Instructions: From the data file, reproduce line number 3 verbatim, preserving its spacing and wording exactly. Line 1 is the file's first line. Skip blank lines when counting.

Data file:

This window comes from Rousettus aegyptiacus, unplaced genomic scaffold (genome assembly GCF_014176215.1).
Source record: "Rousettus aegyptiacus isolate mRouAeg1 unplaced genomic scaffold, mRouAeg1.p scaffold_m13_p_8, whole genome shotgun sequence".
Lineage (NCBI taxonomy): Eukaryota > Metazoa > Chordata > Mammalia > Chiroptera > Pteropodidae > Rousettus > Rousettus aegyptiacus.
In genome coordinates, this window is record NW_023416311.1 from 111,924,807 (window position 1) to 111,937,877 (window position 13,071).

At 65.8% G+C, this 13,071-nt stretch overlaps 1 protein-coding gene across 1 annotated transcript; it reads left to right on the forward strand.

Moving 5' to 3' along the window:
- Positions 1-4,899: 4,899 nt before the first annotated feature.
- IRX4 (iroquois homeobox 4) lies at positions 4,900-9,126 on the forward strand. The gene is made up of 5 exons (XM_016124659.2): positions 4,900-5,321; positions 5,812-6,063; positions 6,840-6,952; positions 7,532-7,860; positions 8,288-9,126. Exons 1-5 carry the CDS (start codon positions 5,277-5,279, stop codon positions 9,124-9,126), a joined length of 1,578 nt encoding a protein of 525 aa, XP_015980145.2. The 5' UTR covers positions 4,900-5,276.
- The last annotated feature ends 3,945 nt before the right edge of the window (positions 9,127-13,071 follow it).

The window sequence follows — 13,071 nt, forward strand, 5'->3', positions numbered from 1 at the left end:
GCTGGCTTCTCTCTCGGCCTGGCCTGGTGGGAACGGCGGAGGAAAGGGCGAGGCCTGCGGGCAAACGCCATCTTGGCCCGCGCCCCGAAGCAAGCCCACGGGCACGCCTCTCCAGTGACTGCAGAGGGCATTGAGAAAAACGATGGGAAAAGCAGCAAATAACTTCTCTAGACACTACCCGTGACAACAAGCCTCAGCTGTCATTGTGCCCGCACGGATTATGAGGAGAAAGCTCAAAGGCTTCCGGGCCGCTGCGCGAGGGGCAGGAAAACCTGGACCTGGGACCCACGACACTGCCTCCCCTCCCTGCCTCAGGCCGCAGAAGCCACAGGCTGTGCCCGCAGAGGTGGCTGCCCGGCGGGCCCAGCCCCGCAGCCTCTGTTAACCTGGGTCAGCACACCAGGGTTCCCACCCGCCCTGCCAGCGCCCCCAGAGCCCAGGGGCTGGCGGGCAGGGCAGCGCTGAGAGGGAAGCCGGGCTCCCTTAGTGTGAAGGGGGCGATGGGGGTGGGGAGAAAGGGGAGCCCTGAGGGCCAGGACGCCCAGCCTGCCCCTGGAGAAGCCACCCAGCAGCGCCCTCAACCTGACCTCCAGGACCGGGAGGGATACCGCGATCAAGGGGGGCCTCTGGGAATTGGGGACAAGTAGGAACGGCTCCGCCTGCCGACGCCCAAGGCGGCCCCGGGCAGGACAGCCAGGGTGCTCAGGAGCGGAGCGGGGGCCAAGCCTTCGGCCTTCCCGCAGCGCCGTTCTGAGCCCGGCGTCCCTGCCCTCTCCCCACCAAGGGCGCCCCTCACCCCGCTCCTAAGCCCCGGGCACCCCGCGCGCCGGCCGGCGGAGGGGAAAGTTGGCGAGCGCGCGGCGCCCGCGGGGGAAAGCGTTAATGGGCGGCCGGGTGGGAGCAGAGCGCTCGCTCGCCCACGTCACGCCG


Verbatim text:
Lineage (NCBI taxonomy): Eukaryota > Metazoa > Chordata > Mammalia > Chiroptera > Pteropodidae > Rousettus > Rousettus aegyptiacus.